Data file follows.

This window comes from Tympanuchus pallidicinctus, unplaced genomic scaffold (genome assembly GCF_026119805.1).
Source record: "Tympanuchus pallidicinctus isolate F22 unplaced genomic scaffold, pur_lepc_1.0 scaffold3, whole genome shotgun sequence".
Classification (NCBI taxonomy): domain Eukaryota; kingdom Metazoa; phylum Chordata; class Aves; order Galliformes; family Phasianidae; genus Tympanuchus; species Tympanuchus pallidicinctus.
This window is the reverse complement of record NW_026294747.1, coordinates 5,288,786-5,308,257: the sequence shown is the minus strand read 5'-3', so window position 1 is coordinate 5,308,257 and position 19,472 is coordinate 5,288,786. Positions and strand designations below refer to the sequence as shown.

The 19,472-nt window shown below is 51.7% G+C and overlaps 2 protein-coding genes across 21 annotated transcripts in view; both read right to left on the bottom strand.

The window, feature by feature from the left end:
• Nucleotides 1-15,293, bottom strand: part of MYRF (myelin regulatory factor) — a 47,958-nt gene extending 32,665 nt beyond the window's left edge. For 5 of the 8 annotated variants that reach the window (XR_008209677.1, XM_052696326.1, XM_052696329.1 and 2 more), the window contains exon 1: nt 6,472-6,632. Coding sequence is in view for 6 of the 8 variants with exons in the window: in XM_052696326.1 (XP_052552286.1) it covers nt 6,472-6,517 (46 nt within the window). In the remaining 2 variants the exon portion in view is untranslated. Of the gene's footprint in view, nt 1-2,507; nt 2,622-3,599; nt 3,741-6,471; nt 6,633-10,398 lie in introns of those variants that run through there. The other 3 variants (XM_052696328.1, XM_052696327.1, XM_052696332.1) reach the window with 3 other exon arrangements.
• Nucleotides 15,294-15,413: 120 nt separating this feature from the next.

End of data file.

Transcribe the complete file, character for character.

This window comes from Tympanuchus pallidicinctus, unplaced genomic scaffold (genome assembly GCF_026119805.1).
Source record: "Tympanuchus pallidicinctus isolate F22 unplaced genomic scaffold, pur_lepc_1.0 scaffold3, whole genome shotgun sequence".
Classification (NCBI taxonomy): domain Eukaryota; kingdom Metazoa; phylum Chordata; class Aves; order Galliformes; family Phasianidae; genus Tympanuchus; species Tympanuchus pallidicinctus.
This window is the reverse complement of record NW_026294747.1, coordinates 5,288,786-5,308,257: the sequence shown is the minus strand read 5'-3', so window position 1 is coordinate 5,308,257 and position 19,472 is coordinate 5,288,786. Positions and strand designations below refer to the sequence as shown.

The 19,472-nt window shown below is 51.7% G+C and overlaps 2 protein-coding genes across 21 annotated transcripts in view; both read right to left on the bottom strand.

The window, feature by feature from the left end:
• Nucleotides 1-15,293, bottom strand: part of MYRF (myelin regulatory factor) — a 47,958-nt gene extending 32,665 nt beyond the window's left edge. For 5 of the 8 annotated variants that reach the window (XR_008209677.1, XM_052696326.1, XM_052696329.1 and 2 more), the window contains exon 1: nt 6,472-6,632. Coding sequence is in view for 6 of the 8 variants with exons in the window: in XM_052696326.1 (XP_052552286.1) it covers nt 6,472-6,517 (46 nt within the window). In the remaining 2 variants the exon portion in view is untranslated. Of the gene's footprint in view, nt 1-2,507; nt 2,622-3,599; nt 3,741-6,471; nt 6,633-10,398 lie in introns of those variants that run through there. The other 3 variants (XM_052696328.1, XM_052696327.1, XM_052696332.1) reach the window with 3 other exon arrangements.
• Nucleotides 15,294-15,413: 120 nt separating this feature from the next.